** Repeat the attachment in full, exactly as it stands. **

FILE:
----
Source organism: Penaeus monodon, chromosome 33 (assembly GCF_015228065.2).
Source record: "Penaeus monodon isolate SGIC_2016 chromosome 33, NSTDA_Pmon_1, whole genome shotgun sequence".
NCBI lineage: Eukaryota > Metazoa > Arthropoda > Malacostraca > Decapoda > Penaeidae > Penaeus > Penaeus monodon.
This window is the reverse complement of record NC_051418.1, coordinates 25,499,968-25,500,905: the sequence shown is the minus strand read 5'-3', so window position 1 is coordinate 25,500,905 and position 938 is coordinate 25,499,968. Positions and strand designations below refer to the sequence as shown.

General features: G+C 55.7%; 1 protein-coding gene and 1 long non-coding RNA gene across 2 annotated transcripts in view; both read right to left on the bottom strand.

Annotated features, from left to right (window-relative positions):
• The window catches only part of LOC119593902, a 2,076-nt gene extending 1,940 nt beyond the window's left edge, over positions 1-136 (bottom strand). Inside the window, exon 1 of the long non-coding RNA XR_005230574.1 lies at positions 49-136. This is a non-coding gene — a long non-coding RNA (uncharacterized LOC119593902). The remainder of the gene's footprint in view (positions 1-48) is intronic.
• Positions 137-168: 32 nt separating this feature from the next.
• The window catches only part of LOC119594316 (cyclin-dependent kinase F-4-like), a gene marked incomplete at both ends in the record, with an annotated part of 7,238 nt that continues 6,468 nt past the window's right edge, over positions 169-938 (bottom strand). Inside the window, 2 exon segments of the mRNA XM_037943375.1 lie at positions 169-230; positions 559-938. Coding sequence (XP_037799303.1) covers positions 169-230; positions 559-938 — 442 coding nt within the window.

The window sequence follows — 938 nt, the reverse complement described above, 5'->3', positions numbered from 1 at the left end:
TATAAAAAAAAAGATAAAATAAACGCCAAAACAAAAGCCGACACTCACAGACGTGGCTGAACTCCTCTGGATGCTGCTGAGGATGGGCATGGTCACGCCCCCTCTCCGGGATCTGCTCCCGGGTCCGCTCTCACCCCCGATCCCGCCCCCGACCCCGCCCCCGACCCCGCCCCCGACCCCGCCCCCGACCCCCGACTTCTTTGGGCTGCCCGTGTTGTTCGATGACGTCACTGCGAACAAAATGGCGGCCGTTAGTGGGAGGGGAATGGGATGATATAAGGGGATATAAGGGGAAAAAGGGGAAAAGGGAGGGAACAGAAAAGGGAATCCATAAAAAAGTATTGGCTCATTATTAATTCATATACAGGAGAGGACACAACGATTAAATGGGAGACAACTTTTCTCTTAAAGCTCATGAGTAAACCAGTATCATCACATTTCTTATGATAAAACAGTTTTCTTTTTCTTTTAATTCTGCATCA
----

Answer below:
Source organism: Penaeus monodon, chromosome 33 (assembly GCF_015228065.2).
Source record: "Penaeus monodon isolate SGIC_2016 chromosome 33, NSTDA_Pmon_1, whole genome shotgun sequence".
NCBI lineage: Eukaryota > Metazoa > Arthropoda > Malacostraca > Decapoda > Penaeidae > Penaeus > Penaeus monodon.
This window is the reverse complement of record NC_051418.1, coordinates 25,499,968-25,500,905: the sequence shown is the minus strand read 5'-3', so window position 1 is coordinate 25,500,905 and position 938 is coordinate 25,499,968. Positions and strand designations below refer to the sequence as shown.

General features: G+C 55.7%; 1 protein-coding gene and 1 long non-coding RNA gene across 2 annotated transcripts in view; both read right to left on the bottom strand.

Annotated features, from left to right (window-relative positions):
• The window catches only part of LOC119593902, a 2,076-nt gene extending 1,940 nt beyond the window's left edge, over positions 1-136 (bottom strand). Inside the window, exon 1 of the long non-coding RNA XR_005230574.1 lies at positions 49-136. This is a non-coding gene — a long non-coding RNA (uncharacterized LOC119593902). The remainder of the gene's footprint in view (positions 1-48) is intronic.
• Positions 137-168: 32 nt separating this feature from the next.
• The window catches only part of LOC119594316 (cyclin-dependent kinase F-4-like), a gene marked incomplete at both ends in the record, with an annotated part of 7,238 nt that continues 6,468 nt past the window's right edge, over positions 169-938 (bottom strand). Inside the window, 2 exon segments of the mRNA XM_037943375.1 lie at positions 169-230; positions 559-938. Coding sequence (XP_037799303.1) covers positions 169-230; positions 559-938 — 442 coding nt within the window.

The window sequence follows — 938 nt, the reverse complement described above, 5'->3', positions numbered from 1 at the left end:
TATAAAAAAAAAGATAAAATAAACGCCAAAACAAAAGCCGACACTCACAGACGTGGCTGAACTCCTCTGGATGCTGCTGAGGATGGGCATGGTCACGCCCCCTCTCCGGGATCTGCTCCCGGGTCCGCTCTCACCCCCGATCCCGCCCCCGACCCCGCCCCCGACCCCGCCCCCGACCCCGCCCCCGACCCCCGACTTCTTTGGGCTGCCCGTGTTGTTCGATGACGTCACTGCGAACAAAATGGCGGCCGTTAGTGGGAGGGGAATGGGATGATATAAGGGGATATAAGGGGAAAAAGGGGAAAAGGGAGGGAACAGAAAAGGGAATCCATAAAAAAGTATTGGCTCATTATTAATTCATATACAGGAGAGGACACAACGATTAAATGGGAGACAACTTTTCTCTTAAAGCTCATGAGTAAACCAGTATCATCACATTTCTTATGATAAAACAGTTTTCTTTTTCTTTTAATTCTGCATCA